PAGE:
FIGURE 6 is a side view of the preferred hanging stick for use with the apparatus of FIGURE 1;

FIGURE 7 is a detailed view of a portion of the apparatus of FIGURE 1 comprising a hinge and clamping means therefor;

FIGURE 8 is a detailed view of a portion of the apparatus of FIGURE 1 comprising the casters and mountings; and

FIGURE 9 is a detailed view of a portion of the apparatus of FIGURE 1 comprising a cross-bar and hanging sticks supported thereon.

The preferred embodiment of the present invention illustrated in the drawings is a collapsible truck generally 11 comprising a center frame generally 12, two end frames generally 14 and 16 hingeably connected to the center frame, each bearing casters generally 18, and having a plurality of clamping means generally 20 for securing the two end frames 14, 16, parallel to one another and perpendicular to the center frame generally 12. A plurality of hanging sticks generally 22 are supported between the end frames generally 14, 16, when the latter are secured perpendicular to the center frame generally 12.

As may be best seen in FIGURE 4, the center frame generally 12 is comprised of a bottom member 30 and top member 32 separated by a pair of vertical members 34. Suitable box bracing 36 and cross bracing 38 provides rigidity for the center frame structure. It will be noted that the end of the bottom and top members 30, 32, respectively, extend a short distance beyond the vertical members 34. Centrally located at about the midpoint of the bottom member 30 is a perpendicular mounted stop, the purpose of which is to limit the position of end frames 14, 16, when the truck is collapsed as shown in FIGURE 3.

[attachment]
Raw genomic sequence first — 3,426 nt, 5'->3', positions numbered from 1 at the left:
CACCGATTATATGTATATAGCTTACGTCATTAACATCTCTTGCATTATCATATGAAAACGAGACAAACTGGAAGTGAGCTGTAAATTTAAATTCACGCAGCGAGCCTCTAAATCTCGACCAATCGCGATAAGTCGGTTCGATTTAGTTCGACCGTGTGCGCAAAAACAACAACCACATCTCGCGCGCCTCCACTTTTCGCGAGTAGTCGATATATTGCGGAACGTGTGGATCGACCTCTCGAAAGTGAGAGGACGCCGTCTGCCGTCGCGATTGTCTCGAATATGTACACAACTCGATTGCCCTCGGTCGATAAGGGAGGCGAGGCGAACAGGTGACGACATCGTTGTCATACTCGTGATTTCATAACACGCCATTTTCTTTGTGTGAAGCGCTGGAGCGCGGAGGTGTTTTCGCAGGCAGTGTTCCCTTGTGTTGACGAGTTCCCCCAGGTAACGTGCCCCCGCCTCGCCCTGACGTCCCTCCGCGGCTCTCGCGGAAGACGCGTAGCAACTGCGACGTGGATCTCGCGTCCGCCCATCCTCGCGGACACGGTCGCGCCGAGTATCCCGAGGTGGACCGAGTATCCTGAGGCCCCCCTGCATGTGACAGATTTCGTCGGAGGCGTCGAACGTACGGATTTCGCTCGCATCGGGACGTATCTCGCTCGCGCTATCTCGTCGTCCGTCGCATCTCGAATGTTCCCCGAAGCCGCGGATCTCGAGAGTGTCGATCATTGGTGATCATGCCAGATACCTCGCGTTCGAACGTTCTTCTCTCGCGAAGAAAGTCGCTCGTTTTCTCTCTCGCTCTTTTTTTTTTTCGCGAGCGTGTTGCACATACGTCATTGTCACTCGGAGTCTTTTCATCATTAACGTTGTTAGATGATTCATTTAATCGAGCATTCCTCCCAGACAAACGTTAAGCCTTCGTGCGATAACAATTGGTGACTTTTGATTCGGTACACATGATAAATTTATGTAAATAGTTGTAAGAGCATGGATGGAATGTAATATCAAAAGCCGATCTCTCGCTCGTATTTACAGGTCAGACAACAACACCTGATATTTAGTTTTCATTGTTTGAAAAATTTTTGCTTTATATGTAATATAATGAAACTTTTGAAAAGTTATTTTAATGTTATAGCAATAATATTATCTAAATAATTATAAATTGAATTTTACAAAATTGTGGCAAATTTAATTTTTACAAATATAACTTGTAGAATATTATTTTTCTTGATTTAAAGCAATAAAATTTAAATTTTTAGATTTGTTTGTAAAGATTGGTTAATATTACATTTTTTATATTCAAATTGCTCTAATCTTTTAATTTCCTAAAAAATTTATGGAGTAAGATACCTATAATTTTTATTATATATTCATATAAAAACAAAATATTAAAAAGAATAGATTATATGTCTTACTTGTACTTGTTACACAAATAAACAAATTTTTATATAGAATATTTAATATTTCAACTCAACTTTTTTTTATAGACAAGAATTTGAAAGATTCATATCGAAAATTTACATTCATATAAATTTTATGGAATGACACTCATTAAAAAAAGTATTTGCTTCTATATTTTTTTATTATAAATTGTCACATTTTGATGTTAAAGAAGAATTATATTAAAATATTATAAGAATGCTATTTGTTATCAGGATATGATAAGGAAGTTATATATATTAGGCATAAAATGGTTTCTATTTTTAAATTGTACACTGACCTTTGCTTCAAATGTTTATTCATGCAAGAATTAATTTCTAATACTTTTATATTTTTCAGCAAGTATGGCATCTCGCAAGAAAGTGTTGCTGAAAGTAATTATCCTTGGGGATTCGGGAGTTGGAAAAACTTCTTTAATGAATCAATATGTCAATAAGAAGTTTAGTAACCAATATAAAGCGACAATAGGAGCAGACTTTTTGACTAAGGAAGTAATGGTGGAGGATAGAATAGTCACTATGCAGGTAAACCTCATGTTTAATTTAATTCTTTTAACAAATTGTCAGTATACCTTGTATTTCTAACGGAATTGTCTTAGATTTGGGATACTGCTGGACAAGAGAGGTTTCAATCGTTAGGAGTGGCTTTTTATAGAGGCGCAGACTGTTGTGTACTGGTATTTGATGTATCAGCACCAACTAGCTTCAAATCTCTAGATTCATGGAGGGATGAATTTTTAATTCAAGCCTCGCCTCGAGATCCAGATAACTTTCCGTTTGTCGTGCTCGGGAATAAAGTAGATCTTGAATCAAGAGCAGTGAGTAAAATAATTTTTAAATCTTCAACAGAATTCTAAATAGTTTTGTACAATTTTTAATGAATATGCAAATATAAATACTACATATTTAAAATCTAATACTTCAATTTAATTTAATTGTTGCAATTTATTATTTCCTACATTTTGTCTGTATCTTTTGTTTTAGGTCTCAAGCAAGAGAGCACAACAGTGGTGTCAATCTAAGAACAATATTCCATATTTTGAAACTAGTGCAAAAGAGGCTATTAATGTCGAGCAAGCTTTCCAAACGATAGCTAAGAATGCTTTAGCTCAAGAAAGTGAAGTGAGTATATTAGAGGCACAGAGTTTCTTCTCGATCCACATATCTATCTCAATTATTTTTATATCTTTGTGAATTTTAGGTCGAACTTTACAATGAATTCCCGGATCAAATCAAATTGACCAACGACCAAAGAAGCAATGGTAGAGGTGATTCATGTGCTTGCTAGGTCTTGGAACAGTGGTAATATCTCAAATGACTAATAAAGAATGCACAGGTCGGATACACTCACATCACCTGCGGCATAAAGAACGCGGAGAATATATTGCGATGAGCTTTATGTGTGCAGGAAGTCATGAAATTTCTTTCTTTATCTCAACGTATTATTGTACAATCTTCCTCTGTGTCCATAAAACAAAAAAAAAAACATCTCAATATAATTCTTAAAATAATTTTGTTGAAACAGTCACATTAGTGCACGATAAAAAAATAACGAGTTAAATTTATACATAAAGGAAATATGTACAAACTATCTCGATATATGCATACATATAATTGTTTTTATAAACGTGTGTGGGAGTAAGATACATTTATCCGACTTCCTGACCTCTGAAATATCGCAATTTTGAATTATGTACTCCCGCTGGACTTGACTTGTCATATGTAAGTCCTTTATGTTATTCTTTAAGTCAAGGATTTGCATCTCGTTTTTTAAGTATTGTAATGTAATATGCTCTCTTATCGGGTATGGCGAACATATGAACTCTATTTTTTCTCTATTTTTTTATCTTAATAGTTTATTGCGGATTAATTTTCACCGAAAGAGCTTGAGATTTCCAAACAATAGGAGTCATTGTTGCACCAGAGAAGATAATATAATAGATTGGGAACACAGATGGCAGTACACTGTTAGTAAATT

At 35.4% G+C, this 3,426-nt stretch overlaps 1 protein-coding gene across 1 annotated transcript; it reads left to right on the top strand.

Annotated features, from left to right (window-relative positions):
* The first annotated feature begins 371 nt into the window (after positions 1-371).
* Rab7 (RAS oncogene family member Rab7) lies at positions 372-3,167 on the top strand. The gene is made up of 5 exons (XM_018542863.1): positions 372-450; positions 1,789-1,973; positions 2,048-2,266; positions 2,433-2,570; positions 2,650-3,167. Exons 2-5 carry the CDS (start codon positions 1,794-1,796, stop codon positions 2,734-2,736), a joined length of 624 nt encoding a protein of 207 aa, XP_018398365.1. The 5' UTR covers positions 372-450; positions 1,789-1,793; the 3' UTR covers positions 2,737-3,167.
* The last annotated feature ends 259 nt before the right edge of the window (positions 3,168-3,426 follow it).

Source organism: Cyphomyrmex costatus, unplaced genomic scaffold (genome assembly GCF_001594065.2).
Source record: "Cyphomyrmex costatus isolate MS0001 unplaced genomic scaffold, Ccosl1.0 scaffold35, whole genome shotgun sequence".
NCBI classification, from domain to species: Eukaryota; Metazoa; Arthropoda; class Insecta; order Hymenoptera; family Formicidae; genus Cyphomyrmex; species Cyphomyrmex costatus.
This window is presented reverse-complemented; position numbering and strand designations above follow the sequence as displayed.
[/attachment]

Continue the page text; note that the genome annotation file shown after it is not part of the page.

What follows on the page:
The end frames generally 14, 16, are hinged through opposite ends of the aforementioned bottom and top members 30, 32, respectively, of the center frame. Each end frame is of substantially the same structure comprising a bottom rail 40 and top rail 42, spaced apart by a pair of vertical outer rails 44. The vertical dimensions of the center frame and end frames are substantially identical. Each end frame, generally 14, 1-6, includes a plurality of horizontal support rails 46 extending between the vertical rails 44 at irregular intervals. 'In turn, each support rail 46 contains a plurality of equally spaced notches 48 for receiving the ends of the hanging sticks generally 22.

The hinge connection between each of the end frames generally 14, 16, and the center frame generally 12, is

3 preferably at the end of a pair of T studs 50, 52, fastened normal to the top and bottom rails 42, 40, respectively, of each end frame. The ends of each T stud are pivoted to the ends of the top and bottom members 32, 30, of the center frame 12 in a manner to be described hereinafter in greater detail.

It is also preferred that a pair of swivel mounted casters generally 18 are secured at the lower corners of each end frame generally 14, 16, as shown in FIGURE 8. The casters are desirably of large diameter to provide low friction and smooth handling on irregular floors. Caster mounting plates 54 are fastened to bottom rail 40 and each of the vertical rails 44. An angle brace plate 56 extends from each vertical rail 44 downwardly to the spaced end of each plate 54 for rigidity. Each caster generally 18 is of substantially well-known construction and includes a swivel mounting 58 which is secured to the underside of the mounting plate 54 by a plurality of bolts 60 threaded into the latter. Each caster also preferably includes a swivel lock 62 to fix the caster in a desired directional attitude. However, a suitable truck may be constructed with one pair of swivel mounted casters and a pair of fixed casters.

All of the foregoing described structure is preferably of aluminum alloy such as aluminum association designation 6063T5, which is an artificially aged alloy of aluminum with magnesium and silica. The casters generally 18 are of cast parts and may have a rubber or plastic tread. Also the casters are preferably provided with nonlubricated bearings of Delrin or Teflon plastic. Also the aforementioned frame structures 12, 14 and 16 are preferably of square two-inch tubing except that the bottom and top members 30, 32, respectively, and T studs 50, 52,should be of solid rod extrusion to provide sufficiently strong hinge connections.

As may be best seen in FIGURE 7, each hinge, generally 70, is preferably constructed by reducing each end of the members 30, 32, to a central tongue 72; and providing a bifurcated end 74 on each of the T studs 50, 52, of suitable dimension to receive the tongues 72. A countersunk hinge bolt 76 is secured through mating holes in the tongue 72 and bifurcation 74.